Noel Marshall ’12 and former Indy Racing League driver Sam Schmidt, with the modified SAM car. This photo is featured in a Denver International Airport ad. Credit: Arrow Electronics
Car designed by engineering alumna puts paralyzed racer back in driver’s seat
For as long as she can remember, Noel Marshall was intrigued by the sound of a car engine.
Her father had a first-generation Acura Integra. He’d let her hold the wheel and steer sometimes, and she loved revving the engine, when he let her. Soon, she was learning how to change a tire, change the oil, peer under the hood. “I don’t know why; I just liked it,” she says.
That, and an early penchant for math, planted the seed for Marshall to get her degree in mechanical engineering from Colorado State University in 2012. Now an applications engineer at Centennial-based Arrow Electronics, Marshall has kicked her love of cars into higher gear, in ways she never imagined possible.
Marshall is lead engineer for Arrow’s team that’s attracted worldwide attention for an unusual project: modification of a 2014 Corvette C7 Stingray to allow a quadriplegic driver to operate it in racetrack conditions. Sam Schmidt is a former Indy Racing League driver who crashed and became paralyzed in 2000. By moving his head and puffing air into a plastic tube, the former racer can drive again. He and the Arrow team debuted the car, which they’ve aptly named SAM (semi-autonomous motorcar), at the 2014 Indianapolis 500.
Marshall is Schmidt’s co-driver. She’s almost always in the right-hand seat with him, as part of a safety integration that allows her to take control, if needed (“We hit a cone once. That was pretty funny,” she says). When not in the passenger seat, Marshall works on systems integration, safety analysis, seating, restraint, computer-aided design simulations, and the thousand other things that go into such a complex piece of engineering.
A historic project
How it all started: Back in 2013, Arrow sent around an email to employees, asking for volunteers to work on a mysterious “race car project.”
“I immediately raised my hand, not even knowing what it was,” Marshall said.
At the first team meeting, it was divulged they’d be doing something very hard, and historic – allowing a paralyzed racer to drive again. And drive fast.
The team had only a few months to get the car working before its debut at the famed Indianapolis Motor Speedway. At the Indy 500, Schmidt performed what’s called a qualifying lap, before thousands of screaming fans. He did six laps total, hitting 80 mph. The next morning, the crowds dispersed, Schmidt said he wanted to drive again. So Marshall and the rest of the Arrow team met him at the track, and he hit about 110 mph. His family was there. Tears were shed.
“That was really awesome,” Marshall said.
The SAM car is just one of the ways Arrow is trying to prove it can do, well, just about anything.
“This was the perfect way to demonstrate our capabilities,” Marshall said. “All the tech that’s in the car is off the shelf, standard stuff. It’s not groundbreaking. But it’s repurposed and integrated in such a way that it’s used for a very different application.”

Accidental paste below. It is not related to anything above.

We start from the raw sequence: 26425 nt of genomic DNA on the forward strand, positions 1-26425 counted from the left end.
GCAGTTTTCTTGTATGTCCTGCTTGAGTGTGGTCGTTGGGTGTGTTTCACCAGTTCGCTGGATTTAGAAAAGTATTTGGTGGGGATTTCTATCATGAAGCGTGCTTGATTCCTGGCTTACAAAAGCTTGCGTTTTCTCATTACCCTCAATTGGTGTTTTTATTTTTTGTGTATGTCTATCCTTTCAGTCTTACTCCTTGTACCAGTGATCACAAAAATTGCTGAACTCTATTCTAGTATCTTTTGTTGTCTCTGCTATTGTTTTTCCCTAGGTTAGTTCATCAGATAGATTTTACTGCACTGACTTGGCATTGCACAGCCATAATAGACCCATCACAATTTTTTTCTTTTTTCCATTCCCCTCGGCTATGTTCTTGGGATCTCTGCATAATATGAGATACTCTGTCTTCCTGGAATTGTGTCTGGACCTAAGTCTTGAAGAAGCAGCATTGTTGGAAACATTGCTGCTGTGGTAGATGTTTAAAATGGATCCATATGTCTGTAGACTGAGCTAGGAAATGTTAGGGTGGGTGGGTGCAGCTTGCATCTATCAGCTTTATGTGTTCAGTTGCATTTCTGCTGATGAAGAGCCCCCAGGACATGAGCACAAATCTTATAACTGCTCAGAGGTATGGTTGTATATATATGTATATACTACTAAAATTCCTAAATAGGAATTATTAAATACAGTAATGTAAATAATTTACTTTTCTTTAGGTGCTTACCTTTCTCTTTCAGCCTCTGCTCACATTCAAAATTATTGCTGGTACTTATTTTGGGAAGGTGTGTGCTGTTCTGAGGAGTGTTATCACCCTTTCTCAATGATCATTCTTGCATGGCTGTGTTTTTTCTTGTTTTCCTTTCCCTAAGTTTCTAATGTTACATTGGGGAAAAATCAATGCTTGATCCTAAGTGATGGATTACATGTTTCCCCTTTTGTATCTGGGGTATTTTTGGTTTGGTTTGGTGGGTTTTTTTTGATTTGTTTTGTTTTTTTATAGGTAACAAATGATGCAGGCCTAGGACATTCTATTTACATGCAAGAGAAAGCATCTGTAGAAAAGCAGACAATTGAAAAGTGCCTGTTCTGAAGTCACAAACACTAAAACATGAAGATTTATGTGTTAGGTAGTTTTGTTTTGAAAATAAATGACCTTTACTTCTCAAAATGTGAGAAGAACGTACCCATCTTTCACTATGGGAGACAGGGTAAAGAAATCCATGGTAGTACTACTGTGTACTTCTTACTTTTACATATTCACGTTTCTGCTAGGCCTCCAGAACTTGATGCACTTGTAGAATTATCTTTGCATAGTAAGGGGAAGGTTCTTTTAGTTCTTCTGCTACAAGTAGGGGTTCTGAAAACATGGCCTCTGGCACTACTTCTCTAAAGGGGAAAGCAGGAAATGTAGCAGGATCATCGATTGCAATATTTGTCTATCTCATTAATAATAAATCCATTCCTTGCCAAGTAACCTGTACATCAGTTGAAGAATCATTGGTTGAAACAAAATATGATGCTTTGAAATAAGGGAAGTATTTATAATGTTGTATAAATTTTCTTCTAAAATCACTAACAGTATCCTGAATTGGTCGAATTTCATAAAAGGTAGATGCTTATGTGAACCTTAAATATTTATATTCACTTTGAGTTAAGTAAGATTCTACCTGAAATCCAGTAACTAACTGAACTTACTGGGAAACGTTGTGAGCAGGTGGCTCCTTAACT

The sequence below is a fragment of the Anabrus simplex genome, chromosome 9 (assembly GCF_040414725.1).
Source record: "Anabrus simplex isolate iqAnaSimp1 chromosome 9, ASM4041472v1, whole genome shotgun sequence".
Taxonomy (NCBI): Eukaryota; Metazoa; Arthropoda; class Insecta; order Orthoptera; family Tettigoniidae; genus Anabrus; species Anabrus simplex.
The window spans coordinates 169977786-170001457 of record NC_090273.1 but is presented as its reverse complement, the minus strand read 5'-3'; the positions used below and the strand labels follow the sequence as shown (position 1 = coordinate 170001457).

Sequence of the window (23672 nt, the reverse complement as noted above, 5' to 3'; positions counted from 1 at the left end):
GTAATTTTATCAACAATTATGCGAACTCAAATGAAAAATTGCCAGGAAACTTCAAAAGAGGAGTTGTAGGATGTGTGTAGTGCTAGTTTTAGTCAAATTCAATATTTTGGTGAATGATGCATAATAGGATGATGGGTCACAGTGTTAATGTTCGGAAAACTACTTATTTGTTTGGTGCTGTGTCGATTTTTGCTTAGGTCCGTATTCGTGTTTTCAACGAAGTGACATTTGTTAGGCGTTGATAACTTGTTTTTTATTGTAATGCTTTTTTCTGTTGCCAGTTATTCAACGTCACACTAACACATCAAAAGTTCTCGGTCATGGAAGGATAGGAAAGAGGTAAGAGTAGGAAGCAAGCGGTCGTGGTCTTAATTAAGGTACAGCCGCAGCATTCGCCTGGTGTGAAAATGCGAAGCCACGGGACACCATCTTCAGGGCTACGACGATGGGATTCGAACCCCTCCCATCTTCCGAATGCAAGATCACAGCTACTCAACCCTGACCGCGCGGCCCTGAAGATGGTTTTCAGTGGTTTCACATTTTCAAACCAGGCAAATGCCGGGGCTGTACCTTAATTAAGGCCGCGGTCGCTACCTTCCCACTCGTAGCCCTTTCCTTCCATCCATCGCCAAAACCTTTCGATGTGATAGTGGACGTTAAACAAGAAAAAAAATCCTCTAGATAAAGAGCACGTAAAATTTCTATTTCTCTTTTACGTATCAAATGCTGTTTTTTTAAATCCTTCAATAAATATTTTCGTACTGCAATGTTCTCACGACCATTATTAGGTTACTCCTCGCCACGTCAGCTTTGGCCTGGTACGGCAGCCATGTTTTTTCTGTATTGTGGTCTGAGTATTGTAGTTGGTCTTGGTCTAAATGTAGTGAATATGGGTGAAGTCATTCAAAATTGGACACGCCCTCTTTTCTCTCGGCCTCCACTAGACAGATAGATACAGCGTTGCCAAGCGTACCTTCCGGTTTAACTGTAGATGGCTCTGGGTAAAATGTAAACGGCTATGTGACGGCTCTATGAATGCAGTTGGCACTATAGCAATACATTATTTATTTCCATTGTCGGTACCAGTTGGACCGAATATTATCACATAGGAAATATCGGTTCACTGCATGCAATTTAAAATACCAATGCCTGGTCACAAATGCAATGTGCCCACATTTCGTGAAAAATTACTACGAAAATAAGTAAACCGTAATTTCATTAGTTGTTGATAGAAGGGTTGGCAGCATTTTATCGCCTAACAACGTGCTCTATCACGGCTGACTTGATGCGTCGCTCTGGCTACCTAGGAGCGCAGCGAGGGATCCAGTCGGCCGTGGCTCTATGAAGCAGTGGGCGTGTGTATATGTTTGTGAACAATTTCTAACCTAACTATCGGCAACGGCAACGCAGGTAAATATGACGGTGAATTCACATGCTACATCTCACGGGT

Marshall interned at Arrow while a CSU student, and that internship turned into a full-time job after graduation. At CSU, she also worked on the EcoCar 2 team, which converted a 2012 Chevrolet Malibu into a plug-in hybrid electric vehicle. And she learned a lot.
“It was my first experience being on such a large team, and it was challenge,” she said.
Things like project management, networking, building relationships with sponsors were all part of EcoCar, not to mention the technical aspects. When she joined the Arrow SAM car team, she brought her experience with 12-volt systems gained at CSU and EcoCar.
“The biggest thing I learned with EcoCar was that if someone says it can’t be done or it shouldn’t be done, that’s when you should pursue it,” Marshall said. “Because it could be groundbreaking. If you push the envelope and push yourself, that’s where the growth happens, and that’s where you learn.”
Noel’s nontraditional path
It’s a can-do attitude that wasn’t always there. Early on, Marshall admits, “I didn’t have my act together.” She originally enrolled at CSU in 2001, but ended up quitting school for a few years, working at Best Buy as an audio install tech. “It was one way to get closer to cars,” she said.
She rematriculated in 2008. “I was like, I’m doing all this hard work and not getting paid. I’m smarter than this, and I know I need to go back to school,” she said. Her parents, who themselves did not attend college, encouraged her. “I told them I wanted to go back and study engineering, and they were excited, and helped me apply,” she said. “They didn’t have money, but they helped me with loans for the first semester.”
Marshall says Terry Comerford, director of CSU’s Engineering Success Center, was the one who “really helped me get back on my feet.”
“I remember her saying, ‘You need to be serious about this. You won’t get a third chance.’” Comerford connected Marshall with the Society of Women Engineers and other resources. Marshall started attending office hours and study groups. She joined the EcoCar team. It was Comerford who pushed her to apply for the internship at Arrow. The rest is history.
The SAM car project continues; the team has recently modified it again to allow Schmidt to drive a road course. That posed extra challenges – hairpin turns, elevation changes – beyond just laps around an oval.
The project recently caught the eye of Gov. John Hickenlooper, who visited Arrow in October and took the car for a (slow) test drive in the parking lot. With Marshall in the passenger seat as usual, she recalled, Hickenlooper placed his hands on the steering wheel, saying, “I’m ready.” Marshall explained that he didn’t need his hands to drive. She laughed. The governor is a good driver, and got the hang of it quickly, Marshall reported.
Anne Ju Manning